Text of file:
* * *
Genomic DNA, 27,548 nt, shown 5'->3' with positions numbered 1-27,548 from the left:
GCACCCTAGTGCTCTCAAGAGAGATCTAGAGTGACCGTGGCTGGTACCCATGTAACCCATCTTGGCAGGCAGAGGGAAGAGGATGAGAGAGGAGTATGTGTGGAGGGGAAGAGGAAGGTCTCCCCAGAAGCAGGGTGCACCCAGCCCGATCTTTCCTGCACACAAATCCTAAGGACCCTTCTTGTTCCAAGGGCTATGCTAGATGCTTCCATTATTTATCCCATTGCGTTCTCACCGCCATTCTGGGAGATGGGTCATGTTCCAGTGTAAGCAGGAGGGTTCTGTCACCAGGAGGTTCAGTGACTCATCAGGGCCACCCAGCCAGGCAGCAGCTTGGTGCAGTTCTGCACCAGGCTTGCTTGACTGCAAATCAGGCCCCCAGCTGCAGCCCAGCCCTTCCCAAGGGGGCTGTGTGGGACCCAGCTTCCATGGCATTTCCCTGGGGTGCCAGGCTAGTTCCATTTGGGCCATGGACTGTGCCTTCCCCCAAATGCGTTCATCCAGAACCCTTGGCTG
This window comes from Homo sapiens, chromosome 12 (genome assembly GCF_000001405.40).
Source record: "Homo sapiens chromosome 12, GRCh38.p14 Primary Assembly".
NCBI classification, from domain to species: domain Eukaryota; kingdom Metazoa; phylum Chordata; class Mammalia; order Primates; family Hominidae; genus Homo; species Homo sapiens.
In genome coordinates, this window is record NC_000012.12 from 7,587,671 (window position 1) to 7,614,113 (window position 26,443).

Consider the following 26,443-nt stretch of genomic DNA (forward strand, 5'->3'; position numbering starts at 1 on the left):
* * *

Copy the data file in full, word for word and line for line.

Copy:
Genomic DNA, 27,548 nt, shown 5'->3' with positions numbered 1-27,548 from the left:
GCACCCTAGTGCTCTCAAGAGAGATCTAGAGTGACCGTGGCTGGTACCCATGTAACCCATCTTGGCAGGCAGAGGGAAGAGGATGAGAGAGGAGTATGTGTGGAGGGGAAGAGGAAGGTCTCCCCAGAAGCAGGGTGCACCCAGCCCGATCTTTCCTGCACACAAATCCTAAGGACCCTTCTTGTTCCAAGGGCTATGCTAGATGCTTCCATTATTTATCCCATTGCGTTCTCACCGCCATTCTGGGAGATGGGTCATGTTCCAGTGTAAGCAGGAGGGTTCTGTCACCAGGAGGTTCAGTGACTCATCAGGGCCACCCAGCCAGGCAGCAGCTTGGTGCAGTTCTGCACCAGGCTTGCTTGACTGCAAATCAGGCCCCCAGCTGCAGCCCAGCCCTTCCCAAGGGGGCTGTGTGGGACCCAGCTTCCATGGCATTTCCCTGGGGTGCCAGGCTAGTTCCATTTGGGCCATGGACTGTGCCTTCCCCCAAATGCGTTCATCCAGAACCCTTGGCTG
This window comes from Homo sapiens, chromosome 12 (genome assembly GCF_000001405.40).
Source record: "Homo sapiens chromosome 12, GRCh38.p14 Primary Assembly".
NCBI classification, from domain to species: domain Eukaryota; kingdom Metazoa; phylum Chordata; class Mammalia; order Primates; family Hominidae; genus Homo; species Homo sapiens.
In genome coordinates, this window is record NC_000012.12 from 7,587,671 (window position 1) to 7,614,113 (window position 26,443).

Consider the following 26,443-nt stretch of genomic DNA (forward strand, 5'->3'; position numbering starts at 1 on the left):